The Amazon Fire has a modified version of the Android OS, which means it’s like an Android tablet, but not exactly. Likewise, Amazon has an App store, which is a limited version of the Google Play App store. You can get a number of apps from the Amazon App store, but not everything you can get on the Google Play store.

I wanted this device mainly as a place to consume media. Good news is it runs Netflix, Twitter, Instagram, Facebook, Mail, Texture and a modified version of YouTube.  I was especially interested in Texture, which allows me to read magazines like New Yorker, Bon Appetit, Wired and others. I have been trying to read them on my phone and the experience was poor. On the tablet, the experience was much better, and the resolution was good. Likewise, YouTube videos are better on the tablet than the phone.

Downsides?  First the device is slow compared to my iPhone 6. You notice it with things like Twitter and Instagram. You don’t notice it for things like Texture because there is more reading time and less scrolling.  It’s not terrible, but it is noticeable if you have a newer device. If you have an up to date phone or tablet, you will notice this.

Another downside is the limited number of apps, especially media apps. I could not get the New York Times, Guardian or CBC app for it. It comes with the Washington Post, not surprisingly.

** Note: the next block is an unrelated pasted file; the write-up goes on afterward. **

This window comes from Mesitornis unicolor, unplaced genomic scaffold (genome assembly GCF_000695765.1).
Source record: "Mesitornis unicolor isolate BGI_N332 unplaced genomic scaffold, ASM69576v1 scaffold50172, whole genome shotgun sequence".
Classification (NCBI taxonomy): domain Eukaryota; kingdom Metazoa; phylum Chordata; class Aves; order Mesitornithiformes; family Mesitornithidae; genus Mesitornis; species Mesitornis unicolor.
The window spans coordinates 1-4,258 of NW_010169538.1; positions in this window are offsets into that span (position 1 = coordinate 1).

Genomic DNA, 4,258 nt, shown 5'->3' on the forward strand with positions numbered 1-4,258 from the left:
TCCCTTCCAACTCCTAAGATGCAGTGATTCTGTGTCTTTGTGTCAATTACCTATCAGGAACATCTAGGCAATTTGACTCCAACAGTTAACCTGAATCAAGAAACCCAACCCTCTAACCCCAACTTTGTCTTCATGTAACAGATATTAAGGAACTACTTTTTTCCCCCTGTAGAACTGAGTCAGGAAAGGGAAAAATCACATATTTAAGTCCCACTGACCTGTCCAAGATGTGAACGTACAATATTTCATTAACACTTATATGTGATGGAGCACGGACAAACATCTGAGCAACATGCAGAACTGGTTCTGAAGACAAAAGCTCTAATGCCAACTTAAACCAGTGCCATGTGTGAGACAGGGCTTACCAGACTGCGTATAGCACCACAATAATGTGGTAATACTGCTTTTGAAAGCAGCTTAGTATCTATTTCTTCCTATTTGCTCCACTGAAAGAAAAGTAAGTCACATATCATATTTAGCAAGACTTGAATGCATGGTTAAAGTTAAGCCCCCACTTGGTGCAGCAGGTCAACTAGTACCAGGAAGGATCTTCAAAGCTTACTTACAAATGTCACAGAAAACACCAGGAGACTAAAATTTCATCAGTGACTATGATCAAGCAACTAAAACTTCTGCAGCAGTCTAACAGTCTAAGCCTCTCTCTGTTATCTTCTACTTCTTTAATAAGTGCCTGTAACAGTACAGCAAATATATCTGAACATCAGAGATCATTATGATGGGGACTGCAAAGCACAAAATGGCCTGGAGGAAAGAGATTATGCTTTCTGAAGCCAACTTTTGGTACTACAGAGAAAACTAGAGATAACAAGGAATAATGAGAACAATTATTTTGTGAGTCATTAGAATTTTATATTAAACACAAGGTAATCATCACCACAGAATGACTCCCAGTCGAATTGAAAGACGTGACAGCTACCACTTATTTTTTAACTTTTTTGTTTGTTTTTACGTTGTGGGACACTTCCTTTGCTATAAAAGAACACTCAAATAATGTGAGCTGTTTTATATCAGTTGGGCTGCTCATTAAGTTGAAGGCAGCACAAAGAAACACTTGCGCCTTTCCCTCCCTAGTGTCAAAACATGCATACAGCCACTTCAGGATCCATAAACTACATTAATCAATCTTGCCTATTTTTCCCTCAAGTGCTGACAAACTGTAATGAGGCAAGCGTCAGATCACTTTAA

The browser that comes with it is slow. You cannot download other browsers without hacking the device.

One upside is you can get quite a few apps working for it. I downloaded Remember the Milk (for todos), Simplenote (for notetaking), WordPress (for blogging), Dropbox and more. I mainly want to use it for media consumption, but those things make it better.

To summarize: for $59, I think it is a great device for media consumption and basic functionality. If that’s all you want, I think you’d be happy with it. I’m glad I got it. Some reviewers said it is better to get the Fire 8 or 10, but for the money, I think the Fire 7 is surprisingly good.

P.S.Originally I was going to hack it to make it more like an Android tablet, but for now I think I’ll leave it as it is. If you did want to hack it, here’s some links to articles along that line:

P.S.S. This is not sponsored content.

How To Set Up Your Raspberry Pi For The First Time


If you just bought or are thinking of buying a Raspberry Pi, then two things:

  1. Congratulations!
  2. Read this: How To Set Up Your Raspberry Pi For The First Time – ReadWrite.

Not only will it help you get set up, but it also has a list of projects to get your started on doing something useful with it. As well, there’s some links to other resources.
There’s lots of material on Raspberry Pi’s on the Web, but if you haven’t found them yet, try this one at ReadWrite and get started.